David Boaz

Was Karl Marx one of the towering intellectual figures of the 19th century? It certainly seems that way. His work is widely assigned in college courses, far more than for instance John Locke and Adam Smith, much less F. A. Hayek or Ludwig von Mises.

Marx and Lenin image

But recently Phil Magness and Michael Makovi have advanced a different hypothesis: That Marx was a relatively minor figure in his own time, especially after the Marginal Revolution of the 1870s decisively refuted his economic analysis, and his reputation soared only after the Bolshevik Revolution — or the coup led by Vladimir Lenin — of 1917. See their academic paper here and a popular article here.

Recently I was looking at ideological bias in Bartlett’s Familiar Quotations, and I noticed that the book included 23 quotations from Marx. That’s the same as the combined total for John Locke and Adam Smith, the philosophical architects of our modern liberal world. (And far more than Hayek, Mises, Milton Friedman, Ayn Rand, or William F. Buckley Jr.)

But I wondered: how far back did Marx get such play in Bartlett’s, which has been published in 19 editions since 1855? What I found seems to add support to the thesis of Magness and Makovi. Marx (with Friedrich Engels) had 18 citations in the 1992 edition. That is, in Bartlett’s his relevance seems only to have risen since the collapse of the Soviet Union. But looking at previous editions, I see that Marx is not mentioned in the 1874 edition, published well after The Communist Manifesto, which so many college students are instructed to read. Nor in the 9th edition, after his death; this copy was published in 1905 but may have been edited by 1891. Not included in the 1919 (10th) edition, though his contemporary Herbert Spencer is well represented. Marx’s big break comes in the 11th edition, published in 1937 (though this copy was printed in 1942). In that edition Marx is represented with 17 quotations. (The 11th edition was edited by the journalist and novelist Christopher Morley, brother of the classical liberal journalist Felix Morley). There is no entry for either Locke or Smith. In the 1955 centennial edition, available through the Internet Archive, Marx again has 17 quotations. At last Locke and Smith get on the board, with 8 and 2 quotations respectively.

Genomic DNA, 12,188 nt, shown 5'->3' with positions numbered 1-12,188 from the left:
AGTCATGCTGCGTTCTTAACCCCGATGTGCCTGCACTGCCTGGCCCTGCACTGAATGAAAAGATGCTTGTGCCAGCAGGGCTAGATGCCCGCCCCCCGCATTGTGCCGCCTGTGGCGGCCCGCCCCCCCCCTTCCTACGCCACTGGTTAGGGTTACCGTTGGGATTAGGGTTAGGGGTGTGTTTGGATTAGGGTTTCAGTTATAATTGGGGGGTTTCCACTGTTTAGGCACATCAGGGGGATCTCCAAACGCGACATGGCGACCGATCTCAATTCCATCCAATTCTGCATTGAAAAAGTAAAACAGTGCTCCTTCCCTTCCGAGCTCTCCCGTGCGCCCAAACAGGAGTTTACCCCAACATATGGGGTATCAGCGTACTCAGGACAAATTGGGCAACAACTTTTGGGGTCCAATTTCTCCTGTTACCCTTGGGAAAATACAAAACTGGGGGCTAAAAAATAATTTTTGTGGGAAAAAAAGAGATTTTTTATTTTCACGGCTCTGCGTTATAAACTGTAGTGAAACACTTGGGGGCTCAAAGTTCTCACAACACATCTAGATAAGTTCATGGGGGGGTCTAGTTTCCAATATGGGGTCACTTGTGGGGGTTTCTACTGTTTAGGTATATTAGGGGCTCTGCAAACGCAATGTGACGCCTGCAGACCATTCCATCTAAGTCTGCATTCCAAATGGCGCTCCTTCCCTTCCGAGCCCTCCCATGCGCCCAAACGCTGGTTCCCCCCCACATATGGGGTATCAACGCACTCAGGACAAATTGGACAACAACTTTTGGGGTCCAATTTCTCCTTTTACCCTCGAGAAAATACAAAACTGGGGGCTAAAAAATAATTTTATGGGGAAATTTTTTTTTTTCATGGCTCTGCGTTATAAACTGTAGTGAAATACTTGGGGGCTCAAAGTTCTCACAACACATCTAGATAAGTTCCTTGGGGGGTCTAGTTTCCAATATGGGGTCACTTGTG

So what we know is this: Karl Marx begins publishing in the 1840s. He publishes his magnum opus, Capital, in 1867. He dies in 1883, but Engels keeps promoting and publishing his work. Through 1919 Marx goes unmentioned in the leading English‐​language book of quotations. In the 1920s the Communist Party of the Soviet Union, using the vast resources of the Soviet state, embarks on a massive printing and distribution of Marx’s works in many languages. As the Marxist historian Eric Hobsbawm writes, “The cheap edition [of the Communist Manifesto] published in 1932 by the official publishing houses of the American and British Communist Parties in ‘hundreds of thousands’ of copies has been described as ‘probably the largest mass edition ever issued in English.’ ” And by 1937 Marx is well represented in Bartlett’s, while the most important theorists of Western liberalism are omitted. The efforts of Lenin and the Communist Party seem to have been the key factor in propelling Marx to the wide recognition we now take for granted.